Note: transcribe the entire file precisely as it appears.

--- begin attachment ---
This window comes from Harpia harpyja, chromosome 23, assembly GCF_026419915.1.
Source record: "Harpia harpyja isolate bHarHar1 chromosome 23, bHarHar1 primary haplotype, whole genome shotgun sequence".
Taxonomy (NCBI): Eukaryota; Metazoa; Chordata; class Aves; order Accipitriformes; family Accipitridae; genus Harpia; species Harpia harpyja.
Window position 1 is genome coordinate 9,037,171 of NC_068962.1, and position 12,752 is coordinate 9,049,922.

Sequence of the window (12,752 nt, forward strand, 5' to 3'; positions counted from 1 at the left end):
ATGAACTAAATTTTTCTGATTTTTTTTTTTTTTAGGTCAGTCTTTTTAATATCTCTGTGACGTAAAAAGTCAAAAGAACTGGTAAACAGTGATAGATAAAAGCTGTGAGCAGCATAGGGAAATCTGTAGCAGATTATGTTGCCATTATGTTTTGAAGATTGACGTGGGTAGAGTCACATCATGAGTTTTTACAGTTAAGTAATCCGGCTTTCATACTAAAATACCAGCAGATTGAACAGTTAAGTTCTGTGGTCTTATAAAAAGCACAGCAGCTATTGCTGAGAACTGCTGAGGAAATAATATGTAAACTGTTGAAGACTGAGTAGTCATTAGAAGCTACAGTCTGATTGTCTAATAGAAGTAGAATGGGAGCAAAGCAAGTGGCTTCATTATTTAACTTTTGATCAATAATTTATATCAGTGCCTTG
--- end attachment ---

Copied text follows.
This window comes from Harpia harpyja, chromosome 23, assembly GCF_026419915.1.
Source record: "Harpia harpyja isolate bHarHar1 chromosome 23, bHarHar1 primary haplotype, whole genome shotgun sequence".
Taxonomy (NCBI): Eukaryota; Metazoa; Chordata; class Aves; order Accipitriformes; family Accipitridae; genus Harpia; species Harpia harpyja.
Window position 1 is genome coordinate 9,037,171 of NC_068962.1, and position 12,752 is coordinate 9,049,922.

Sequence of the window (12,752 nt, forward strand, 5' to 3'; positions counted from 1 at the left end):
ATGAACTAAATTTTTCTGATTTTTTTTTTTTTTAGGTCAGTCTTTTTAATATCTCTGTGACGTAAAAAGTCAAAAGAACTGGTAAACAGTGATAGATAAAAGCTGTGAGCAGCATAGGGAAATCTGTAGCAGATTATGTTGCCATTATGTTTTGAAGATTGACGTGGGTAGAGTCACATCATGAGTTTTTACAGTTAAGTAATCCGGCTTTCATACTAAAATACCAGCAGATTGAACAGTTAAGTTCTGTGGTCTTATAAAAAGCACAGCAGCTATTGCTGAGAACTGCTGAGGAAATAATATGTAAACTGTTGAAGACTGAGTAGTCATTAGAAGCTACAGTCTGATTGTCTAATAGAAGTAGAATGGGAGCAAAGCAAGTGGCTTCATTATTTAACTTTTGATCAATAATTTATATCAGTGCCTTG